Bergie’s Books

Bears in the Streets by Lisa Dickey

The author travels to Russia over a 20 year period, visiting the same people. Her experiences track the changes in Russia from Soviet communism to Putin in a warm, personal way. Sometimes a bit annoying when she tries to have more anxieties than the locals do. 71/100

Chasing the Sea by Tom Bissell

Interesting book about the beautiful country of Uzbekistan. The author initially goes there to write about the disappearing Aral Sea but gets distracted by other places and some interesting local characters. Like many American travel writers, he just has to tell you about his irrelevant love life and personal trauma. 67/100

Sputnik Sweetheart by Haruki Murakami

Had to read something Japanese while in Japan and this was my choice. Probably the poorest Murakami book, I found it irritating and pointless and hated all the characters but still has the distinctive Murakami weirdness of course. 40/100

Australian Gypsies: their secret history by Mandy Sayer

Fantastic history of the Roma people in Australia. Starting with brewer James Squire, the Roma or Gypsies have been here since 1788, coming from many different countries and doing everything from the traditional carnival shows through to trades. Lots of fantastic, entertaining and sometimes tragic stories of these people, probably the most persecuted in the world at the moment apart from the Kurds and Rohingya. However Australia has always treated them well (which is a change). 80/100

Reckoning by Magda Szubanski

Powerful and well written autobiography, but don’t think that it will be like a comedic work. It deals with her relationship with her father and her homosexuality in large doses. Loved the accounts of Melbounre suburbia and the contrasts with the horrors of WW2 Poland. 77/100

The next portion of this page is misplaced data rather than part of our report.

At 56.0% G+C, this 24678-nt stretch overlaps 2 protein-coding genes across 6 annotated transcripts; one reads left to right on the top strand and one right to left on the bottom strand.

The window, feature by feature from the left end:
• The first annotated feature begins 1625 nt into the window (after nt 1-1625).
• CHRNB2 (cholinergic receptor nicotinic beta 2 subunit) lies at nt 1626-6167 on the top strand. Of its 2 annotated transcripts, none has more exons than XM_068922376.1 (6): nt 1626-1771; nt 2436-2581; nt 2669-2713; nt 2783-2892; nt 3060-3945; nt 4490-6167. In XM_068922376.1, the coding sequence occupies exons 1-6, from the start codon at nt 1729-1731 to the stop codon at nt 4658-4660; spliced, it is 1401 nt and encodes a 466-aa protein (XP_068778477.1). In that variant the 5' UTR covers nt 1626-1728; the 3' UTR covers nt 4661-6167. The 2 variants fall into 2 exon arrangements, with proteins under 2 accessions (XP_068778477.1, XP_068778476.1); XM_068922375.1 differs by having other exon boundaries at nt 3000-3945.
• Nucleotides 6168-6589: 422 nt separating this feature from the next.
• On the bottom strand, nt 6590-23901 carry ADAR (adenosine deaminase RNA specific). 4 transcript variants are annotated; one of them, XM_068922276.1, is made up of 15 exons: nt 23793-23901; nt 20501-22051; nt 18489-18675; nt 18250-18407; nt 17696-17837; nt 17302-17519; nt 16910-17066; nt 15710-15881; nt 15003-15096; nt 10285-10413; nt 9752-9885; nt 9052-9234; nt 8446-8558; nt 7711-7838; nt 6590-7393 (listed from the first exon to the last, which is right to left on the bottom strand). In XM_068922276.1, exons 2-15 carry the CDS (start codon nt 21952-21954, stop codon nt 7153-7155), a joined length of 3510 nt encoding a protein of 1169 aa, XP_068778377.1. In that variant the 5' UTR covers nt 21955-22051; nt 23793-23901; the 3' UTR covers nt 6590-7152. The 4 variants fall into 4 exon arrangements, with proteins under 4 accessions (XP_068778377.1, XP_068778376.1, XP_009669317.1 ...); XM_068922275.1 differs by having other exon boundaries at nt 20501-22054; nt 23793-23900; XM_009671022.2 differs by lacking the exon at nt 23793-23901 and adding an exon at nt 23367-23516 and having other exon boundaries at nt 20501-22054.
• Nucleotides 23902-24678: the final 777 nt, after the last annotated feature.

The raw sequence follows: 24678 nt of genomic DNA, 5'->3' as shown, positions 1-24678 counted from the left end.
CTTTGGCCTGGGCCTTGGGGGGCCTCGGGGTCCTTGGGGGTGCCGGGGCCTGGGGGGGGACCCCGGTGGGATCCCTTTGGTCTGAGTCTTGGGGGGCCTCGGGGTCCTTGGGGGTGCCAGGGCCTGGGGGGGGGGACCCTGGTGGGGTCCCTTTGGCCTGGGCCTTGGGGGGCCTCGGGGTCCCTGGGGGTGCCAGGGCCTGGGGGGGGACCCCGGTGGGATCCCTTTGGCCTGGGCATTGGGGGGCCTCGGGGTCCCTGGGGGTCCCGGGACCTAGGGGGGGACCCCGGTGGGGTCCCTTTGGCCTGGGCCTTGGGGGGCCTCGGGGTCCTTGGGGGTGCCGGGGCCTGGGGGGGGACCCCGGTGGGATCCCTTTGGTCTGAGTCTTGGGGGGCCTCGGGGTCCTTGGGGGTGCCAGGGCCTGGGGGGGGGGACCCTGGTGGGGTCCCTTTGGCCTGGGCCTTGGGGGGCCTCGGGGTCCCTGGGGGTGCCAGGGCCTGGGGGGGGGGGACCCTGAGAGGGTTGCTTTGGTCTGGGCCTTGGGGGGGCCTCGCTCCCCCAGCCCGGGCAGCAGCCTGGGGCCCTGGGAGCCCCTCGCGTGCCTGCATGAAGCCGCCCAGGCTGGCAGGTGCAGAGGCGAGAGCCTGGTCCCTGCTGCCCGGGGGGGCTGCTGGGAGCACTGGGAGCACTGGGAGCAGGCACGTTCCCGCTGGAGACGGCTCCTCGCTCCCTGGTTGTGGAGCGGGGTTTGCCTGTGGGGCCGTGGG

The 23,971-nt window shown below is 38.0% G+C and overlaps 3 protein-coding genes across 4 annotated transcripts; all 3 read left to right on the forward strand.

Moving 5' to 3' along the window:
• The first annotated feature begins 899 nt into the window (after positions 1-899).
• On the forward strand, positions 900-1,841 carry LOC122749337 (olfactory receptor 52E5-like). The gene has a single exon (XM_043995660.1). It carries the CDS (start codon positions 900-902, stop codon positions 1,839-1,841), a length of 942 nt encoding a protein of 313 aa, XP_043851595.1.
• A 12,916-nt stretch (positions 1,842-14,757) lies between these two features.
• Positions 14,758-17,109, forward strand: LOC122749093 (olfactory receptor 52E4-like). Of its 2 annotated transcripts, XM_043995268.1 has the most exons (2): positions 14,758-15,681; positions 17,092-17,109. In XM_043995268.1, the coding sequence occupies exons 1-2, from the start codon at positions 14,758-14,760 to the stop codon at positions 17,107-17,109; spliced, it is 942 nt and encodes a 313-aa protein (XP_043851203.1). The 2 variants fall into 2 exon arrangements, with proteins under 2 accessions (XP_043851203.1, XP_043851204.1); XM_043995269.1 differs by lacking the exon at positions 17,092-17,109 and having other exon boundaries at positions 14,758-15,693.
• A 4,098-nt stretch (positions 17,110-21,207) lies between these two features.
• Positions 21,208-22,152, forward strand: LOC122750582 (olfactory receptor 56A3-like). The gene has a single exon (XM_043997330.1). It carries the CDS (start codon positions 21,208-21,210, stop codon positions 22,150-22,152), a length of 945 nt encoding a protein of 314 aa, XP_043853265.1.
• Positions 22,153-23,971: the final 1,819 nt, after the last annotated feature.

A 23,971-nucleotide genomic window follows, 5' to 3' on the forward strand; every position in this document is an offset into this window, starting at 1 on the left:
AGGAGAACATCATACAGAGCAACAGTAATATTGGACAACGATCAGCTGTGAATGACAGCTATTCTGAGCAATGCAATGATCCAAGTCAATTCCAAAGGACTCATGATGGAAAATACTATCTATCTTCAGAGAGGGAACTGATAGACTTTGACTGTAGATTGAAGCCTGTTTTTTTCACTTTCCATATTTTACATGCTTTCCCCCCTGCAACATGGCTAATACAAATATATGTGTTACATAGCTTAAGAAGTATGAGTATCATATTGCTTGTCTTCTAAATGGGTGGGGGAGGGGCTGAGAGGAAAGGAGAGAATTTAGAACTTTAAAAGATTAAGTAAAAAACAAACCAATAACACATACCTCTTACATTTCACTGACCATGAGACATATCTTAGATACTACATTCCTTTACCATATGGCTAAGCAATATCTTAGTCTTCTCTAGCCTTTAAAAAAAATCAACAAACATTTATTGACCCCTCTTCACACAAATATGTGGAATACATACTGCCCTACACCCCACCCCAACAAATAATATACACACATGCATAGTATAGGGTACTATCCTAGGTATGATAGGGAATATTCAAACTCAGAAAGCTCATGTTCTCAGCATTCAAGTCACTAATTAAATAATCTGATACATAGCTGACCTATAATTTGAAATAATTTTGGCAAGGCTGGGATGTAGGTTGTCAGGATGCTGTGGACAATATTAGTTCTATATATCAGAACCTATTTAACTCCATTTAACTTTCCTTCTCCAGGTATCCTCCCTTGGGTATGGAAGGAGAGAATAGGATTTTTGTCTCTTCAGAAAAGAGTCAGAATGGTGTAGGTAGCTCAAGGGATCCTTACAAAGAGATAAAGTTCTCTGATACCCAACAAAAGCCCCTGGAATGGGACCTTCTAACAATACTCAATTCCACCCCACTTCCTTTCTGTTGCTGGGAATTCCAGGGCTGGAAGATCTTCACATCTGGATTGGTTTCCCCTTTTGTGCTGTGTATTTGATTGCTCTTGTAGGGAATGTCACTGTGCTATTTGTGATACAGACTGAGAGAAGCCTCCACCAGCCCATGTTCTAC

A horse walks into a bar by David Grossman

This won the MAN Booker International Prize but was very disappointing. A standup comedian goes to pieces on stage as he makes public his life. It all reads like a stretched out short story with lots of freudian themes. Don’t expect much in the way of social or political comment, or jokes you haven’t heard. 55/100

Salki by Wojciech Nowicki

If you thought that Eastern Europe was a sad depressing place, full of families suffering tragedies, and miserable impoverished towns, this book will make you think you are right. Hard to know if it is fiction or travel, these recollections of family and travel have a hypnotic effect and despite the misery are strangely soothing. 65/100

 Island People by Joshua Jelly-Schapiro

If only all travel/social history type books were like this. Endlessly fascinating and insightful, I was constantly wanting to do further research on all the amazing facts and people and places that are uncovered. The author makes a great case for how significant Caribbean culture has been and remains. 90/100

The cyclist who went out in the cold by Tim Moore

This should have been funny and interesting but it isn’t, unlike many of his books. Half the book is just the author stupidly riding through Finland in freezing conditions, and then he covers the rest of Central and Eastern Europe in a rush. The whole concept of riding a ridiculous tiny East German bike is just such a fake gimmick it ruins the whole book. 41/100

Here I Am by Jonathan Safran Foer